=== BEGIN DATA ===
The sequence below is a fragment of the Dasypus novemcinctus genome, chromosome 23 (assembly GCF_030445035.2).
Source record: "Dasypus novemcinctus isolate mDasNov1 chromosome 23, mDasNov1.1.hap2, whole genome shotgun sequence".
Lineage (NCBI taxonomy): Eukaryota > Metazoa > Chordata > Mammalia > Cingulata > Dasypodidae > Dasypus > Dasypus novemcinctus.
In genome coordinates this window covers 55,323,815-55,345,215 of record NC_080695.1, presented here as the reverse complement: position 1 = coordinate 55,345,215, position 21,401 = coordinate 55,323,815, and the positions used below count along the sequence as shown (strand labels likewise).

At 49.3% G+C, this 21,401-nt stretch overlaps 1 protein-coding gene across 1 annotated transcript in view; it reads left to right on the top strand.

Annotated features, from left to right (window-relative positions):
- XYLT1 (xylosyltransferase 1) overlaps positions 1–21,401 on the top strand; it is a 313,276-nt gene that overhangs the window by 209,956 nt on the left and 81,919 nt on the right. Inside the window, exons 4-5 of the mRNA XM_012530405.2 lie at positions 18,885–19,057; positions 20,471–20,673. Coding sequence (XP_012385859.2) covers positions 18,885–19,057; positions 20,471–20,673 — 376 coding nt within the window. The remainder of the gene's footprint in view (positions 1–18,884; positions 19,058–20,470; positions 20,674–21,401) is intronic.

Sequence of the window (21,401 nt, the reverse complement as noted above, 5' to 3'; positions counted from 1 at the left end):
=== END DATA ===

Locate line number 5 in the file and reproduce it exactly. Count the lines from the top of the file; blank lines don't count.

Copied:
At 49.3% G+C, this 21,401-nt stretch overlaps 1 protein-coding gene across 1 annotated transcript in view; it reads left to right on the top strand.